jeans-transition-modelAs you can see in the purple line, this lifter’s abdominal wall grew stronger and slightly bigger, which increased her overall waist size. And this happened at a higher rate than the rate at with body fat decrease as you can see represented by the green line.

But this is super important. Notice her abdominal wall is actually at its biggest in September when her overall waist size is at its smallest! So long story short, do not be afraid to grow your ab muscles. Success is right around the corner.

Reason Two:

Companies that make female pants, particularly jeans, suck.

It turns out that most companies want to make jeans that will fit the most average women. And most women don’t have sufficient muscle. So jeans are designed to make most women look better so that most women buy said jeans.

Diamonds? No. Yoga pants are a girl's best friend.
Diamonds? No. Yoga pants are a girl’s best friend.

Believe it or not, I can relate. Fortunately, I wear men’s clothes and our issues are way less bothersome, but men with muscle often run into similar issues with dress shirt and coat sizes. I have never exactly been a bodybuilder, but in my younger, more athletic days I had a neck size of around 17. The problem was, most men who wear a size 17 shirt are much much bigger than I was. In terms of overall size, I actually probably fit best in a 15.5 shirt but I couldn’t button that top button to save my life. Suit coats and sport coats are an even bigger problem. A muscular guy might wear a 46″ coat because that is how big his chest is, but he may have a 32″ waist. Most guys who wear a 46″ coat though have a 50″ inch waist. So guess how coat companies make those coats.

Most women who lift weights know this all too well. To find a pair of jeans that fits over your muscular quads and butt, you have to go up several sizes, only to have the pants too big on your waist. The size jeans that women who lift need to fit around their trim waist is typically a size that they can’t get past their thighs. I believe this is the reason that yoga pants have become the go-to pant choice for all athletic women: they can stretch around the thighs and glutes and still fit snugly at the waist.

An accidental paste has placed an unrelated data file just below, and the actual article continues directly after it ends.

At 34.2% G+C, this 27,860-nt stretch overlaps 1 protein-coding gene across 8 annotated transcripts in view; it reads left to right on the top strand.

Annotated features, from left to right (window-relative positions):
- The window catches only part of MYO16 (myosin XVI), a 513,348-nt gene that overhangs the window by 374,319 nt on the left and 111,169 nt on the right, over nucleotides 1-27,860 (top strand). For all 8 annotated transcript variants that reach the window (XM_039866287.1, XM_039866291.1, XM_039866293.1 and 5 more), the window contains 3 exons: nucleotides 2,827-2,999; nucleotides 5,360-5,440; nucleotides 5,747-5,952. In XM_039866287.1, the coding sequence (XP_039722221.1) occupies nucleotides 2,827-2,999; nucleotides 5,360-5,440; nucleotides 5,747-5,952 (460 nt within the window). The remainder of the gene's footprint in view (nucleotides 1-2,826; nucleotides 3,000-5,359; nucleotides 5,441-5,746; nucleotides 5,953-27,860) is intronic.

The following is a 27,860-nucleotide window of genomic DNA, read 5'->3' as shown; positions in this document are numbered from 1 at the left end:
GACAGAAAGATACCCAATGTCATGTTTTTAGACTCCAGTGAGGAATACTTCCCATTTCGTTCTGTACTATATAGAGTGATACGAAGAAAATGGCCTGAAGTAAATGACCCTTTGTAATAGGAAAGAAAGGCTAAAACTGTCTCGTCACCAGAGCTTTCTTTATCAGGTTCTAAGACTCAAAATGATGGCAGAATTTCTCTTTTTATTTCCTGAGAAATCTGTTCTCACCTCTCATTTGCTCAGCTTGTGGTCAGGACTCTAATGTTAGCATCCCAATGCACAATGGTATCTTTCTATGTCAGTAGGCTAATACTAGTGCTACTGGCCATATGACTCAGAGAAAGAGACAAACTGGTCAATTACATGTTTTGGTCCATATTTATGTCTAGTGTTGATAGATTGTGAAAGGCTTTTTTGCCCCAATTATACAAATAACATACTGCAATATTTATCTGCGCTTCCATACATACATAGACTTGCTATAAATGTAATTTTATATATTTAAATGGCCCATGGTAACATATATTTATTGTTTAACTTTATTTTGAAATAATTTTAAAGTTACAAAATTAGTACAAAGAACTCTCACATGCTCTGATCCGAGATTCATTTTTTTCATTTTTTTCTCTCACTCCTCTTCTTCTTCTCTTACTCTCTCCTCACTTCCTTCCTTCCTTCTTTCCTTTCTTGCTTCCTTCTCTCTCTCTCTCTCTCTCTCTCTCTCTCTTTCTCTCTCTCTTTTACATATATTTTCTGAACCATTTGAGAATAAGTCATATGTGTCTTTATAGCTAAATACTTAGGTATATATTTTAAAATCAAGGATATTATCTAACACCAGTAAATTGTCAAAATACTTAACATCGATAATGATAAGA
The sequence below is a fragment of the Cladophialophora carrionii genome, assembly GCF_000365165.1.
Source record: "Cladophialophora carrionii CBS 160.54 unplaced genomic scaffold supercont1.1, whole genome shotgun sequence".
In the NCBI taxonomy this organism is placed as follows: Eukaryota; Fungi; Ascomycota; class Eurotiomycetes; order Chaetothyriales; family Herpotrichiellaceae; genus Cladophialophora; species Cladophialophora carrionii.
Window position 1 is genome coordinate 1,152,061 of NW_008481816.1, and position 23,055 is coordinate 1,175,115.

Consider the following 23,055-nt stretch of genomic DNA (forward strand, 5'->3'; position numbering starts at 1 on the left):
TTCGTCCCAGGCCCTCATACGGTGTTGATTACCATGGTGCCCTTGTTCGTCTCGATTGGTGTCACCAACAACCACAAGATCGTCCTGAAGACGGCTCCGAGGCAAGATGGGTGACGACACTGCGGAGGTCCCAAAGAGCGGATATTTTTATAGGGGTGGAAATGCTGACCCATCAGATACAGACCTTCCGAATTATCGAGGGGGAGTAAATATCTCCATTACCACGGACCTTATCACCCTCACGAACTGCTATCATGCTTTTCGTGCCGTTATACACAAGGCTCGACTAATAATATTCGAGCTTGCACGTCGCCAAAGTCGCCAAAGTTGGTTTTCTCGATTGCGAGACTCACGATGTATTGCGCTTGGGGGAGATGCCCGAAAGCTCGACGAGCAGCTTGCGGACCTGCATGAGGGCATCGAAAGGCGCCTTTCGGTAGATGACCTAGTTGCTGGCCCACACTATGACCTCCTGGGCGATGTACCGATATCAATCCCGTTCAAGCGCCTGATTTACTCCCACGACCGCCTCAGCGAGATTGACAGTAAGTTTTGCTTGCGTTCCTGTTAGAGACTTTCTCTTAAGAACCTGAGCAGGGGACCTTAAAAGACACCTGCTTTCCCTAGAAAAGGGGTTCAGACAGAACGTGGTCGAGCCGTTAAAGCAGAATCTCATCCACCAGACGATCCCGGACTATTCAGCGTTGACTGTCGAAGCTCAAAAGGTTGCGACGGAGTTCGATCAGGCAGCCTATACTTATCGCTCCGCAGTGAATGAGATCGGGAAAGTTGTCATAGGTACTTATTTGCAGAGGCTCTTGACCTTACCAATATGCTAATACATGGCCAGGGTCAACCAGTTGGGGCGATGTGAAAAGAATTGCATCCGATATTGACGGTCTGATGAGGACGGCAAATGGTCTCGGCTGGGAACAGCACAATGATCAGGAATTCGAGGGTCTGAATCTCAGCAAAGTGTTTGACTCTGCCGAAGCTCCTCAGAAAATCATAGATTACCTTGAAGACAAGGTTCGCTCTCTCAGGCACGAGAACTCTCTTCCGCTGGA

So you are no longer average. You are superior to average.

Your reward? Jeans that don’t fit.

The good news is that some clothing companies are starting to realize that women enjoy squatting and that muscle is sexy. There are some jeans companies that do make jeans that might fit better : Relentless and Barbell Apparell specialize in denim for lifters, and some women have even reported that Lucky Brand jeans fit well.

Finally, and this is probably the most important part: You are beautiful.

Many of ushellys exercise because of the shame we feel from not fitting in with all the ideal images we see in the media world. But these images are often false realities. Most of these ideal images are photoshopped, taken at ideal angles, of models who cut calories for their shoot — THEY ARE NOT REAL.

Stop looking at them. They only make you feel shame and shame should not be the reason we work out. I know we are all guilty of this. Even men are guilty of this. But we have to stop. Comparison is killing us.

Exercise for your health. Muscle is healthy. Grow it, and know you are beautiful.


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The formula is simple. Sensible Strength Training + Real Natural Food = Healthy Beautiful You.

Good luck and have fun! We are here to help.